‘Irresponsible’ Diet Chef weight loss advert banned – BBC News

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A television advert in which a tearful woman meets a slimmer and happier version of herself has been banned by the Advertising Standards Authority.

It said the “irresponsible” advert for meal delivery service Diet Chef implied happiness and self-confidence could only be achieved through weight loss.

The advert featured a woman, Cheryl, before and after using the service.

Edinburgh-based Diet Chef said the advert showed her sense of achievement after taking control of her lifestyle.

It said the actor who played both versions of Cheryl had a Body Mass Index of 27.4 when she played the earlier version, which was in the overweight category.

In the advert, the later Cheryl tells her former self: “I know how you feel; you can look that good again, you know,” and “I bought a bikini last week, for the first time since this picture.”

The former Cheryl says: “You look amazing. I never dreamed I could be that slim again.”

‘Before and after’

The Advertising Standards Authority (ASA) received complaints from 26 viewers objecting that the advert was irresponsible for exploiting women’s body insecurities by implying that they needed to be slim to be happy.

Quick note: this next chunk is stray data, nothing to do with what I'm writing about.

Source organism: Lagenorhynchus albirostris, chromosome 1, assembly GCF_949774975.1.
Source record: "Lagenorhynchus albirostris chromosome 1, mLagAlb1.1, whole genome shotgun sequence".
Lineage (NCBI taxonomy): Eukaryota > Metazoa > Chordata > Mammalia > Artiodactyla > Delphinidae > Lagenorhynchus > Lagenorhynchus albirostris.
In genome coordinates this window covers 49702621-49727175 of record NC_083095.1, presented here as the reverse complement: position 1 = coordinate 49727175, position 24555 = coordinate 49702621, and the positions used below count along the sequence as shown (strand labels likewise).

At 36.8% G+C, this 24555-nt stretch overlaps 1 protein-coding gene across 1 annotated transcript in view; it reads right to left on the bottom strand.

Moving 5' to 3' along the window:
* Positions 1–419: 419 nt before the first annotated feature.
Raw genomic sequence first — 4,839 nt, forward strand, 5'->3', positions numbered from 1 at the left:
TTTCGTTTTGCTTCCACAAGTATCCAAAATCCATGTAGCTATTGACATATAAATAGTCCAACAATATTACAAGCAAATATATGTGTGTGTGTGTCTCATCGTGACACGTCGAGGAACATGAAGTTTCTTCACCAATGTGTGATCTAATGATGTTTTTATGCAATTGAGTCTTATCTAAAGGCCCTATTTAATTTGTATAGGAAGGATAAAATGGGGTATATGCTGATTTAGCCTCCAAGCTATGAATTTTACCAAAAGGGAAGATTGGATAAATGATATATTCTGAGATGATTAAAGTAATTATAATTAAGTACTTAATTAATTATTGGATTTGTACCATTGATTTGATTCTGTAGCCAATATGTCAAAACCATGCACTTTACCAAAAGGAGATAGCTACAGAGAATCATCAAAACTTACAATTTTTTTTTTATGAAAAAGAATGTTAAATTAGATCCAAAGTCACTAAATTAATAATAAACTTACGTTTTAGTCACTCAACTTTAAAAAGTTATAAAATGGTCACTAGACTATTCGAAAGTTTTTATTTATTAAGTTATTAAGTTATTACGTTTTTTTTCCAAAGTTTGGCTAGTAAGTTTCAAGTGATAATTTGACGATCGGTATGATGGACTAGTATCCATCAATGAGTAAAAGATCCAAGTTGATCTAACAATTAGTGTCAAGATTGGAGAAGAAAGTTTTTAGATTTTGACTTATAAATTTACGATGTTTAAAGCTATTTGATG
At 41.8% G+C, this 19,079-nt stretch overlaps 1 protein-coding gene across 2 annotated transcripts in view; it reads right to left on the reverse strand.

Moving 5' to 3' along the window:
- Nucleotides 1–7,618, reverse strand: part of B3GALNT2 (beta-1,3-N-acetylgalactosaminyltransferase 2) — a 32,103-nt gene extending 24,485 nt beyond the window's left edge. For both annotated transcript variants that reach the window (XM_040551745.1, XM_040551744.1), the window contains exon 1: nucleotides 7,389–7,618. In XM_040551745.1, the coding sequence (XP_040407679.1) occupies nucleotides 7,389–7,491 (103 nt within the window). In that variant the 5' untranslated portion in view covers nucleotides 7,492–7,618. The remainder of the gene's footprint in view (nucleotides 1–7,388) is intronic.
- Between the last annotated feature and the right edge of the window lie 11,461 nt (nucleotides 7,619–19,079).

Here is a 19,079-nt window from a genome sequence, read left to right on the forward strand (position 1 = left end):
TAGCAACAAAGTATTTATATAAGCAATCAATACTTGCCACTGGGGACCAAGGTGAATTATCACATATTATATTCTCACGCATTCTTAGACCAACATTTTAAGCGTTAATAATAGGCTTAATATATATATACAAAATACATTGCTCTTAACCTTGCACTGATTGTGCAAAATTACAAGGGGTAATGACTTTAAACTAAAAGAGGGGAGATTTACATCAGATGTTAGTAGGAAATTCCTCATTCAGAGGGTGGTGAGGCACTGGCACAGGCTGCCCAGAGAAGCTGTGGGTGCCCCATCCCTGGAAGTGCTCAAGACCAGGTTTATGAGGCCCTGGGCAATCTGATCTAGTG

Complainants also said it implied that overweight women did not take care of themselves or how they looked.

The former Cheryl was shown wearing a baggy shirt and had messy hair, while the current, happier Cheryl had a more polished appearance.

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Diet Chef said the ad showed the frustration of the former Cheryl, who did not feel able to make a change in her lifestyle or to maintain a controlled diet and so was surprised that she had done so, and the sense of achievement of the later Cheryl.

It also said the advert’s approach was typical of the “before and after” genre commonly used to advertise weight loss products.

‘Socially irresponsible approach’

The ASA said the advert did not give the impression that former Cheryl had neglected her personal appearance and said viewers would be unlikely to find this part of the advert offensive.

But it said the character’s unhappy demeanour while talking about wearing a bikini appeared disproportionate to concerns about her weight, especially as she did not appear to be particularly overweight.

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The ASA said the advert “implied that weight loss was the only solution to her problems”.

It went on: “It therefore implied that those with insecurities about their bodies, and particularly their weight, could only achieve happiness and self-confidence through weight loss.

“We therefore concluded that the ad presented a socially irresponsible approach to body image and breached the code.”

It ruled that the advert must not appear again in its current form and told Diet Chef “to ensure that their products were advertised in a socially responsible way”.

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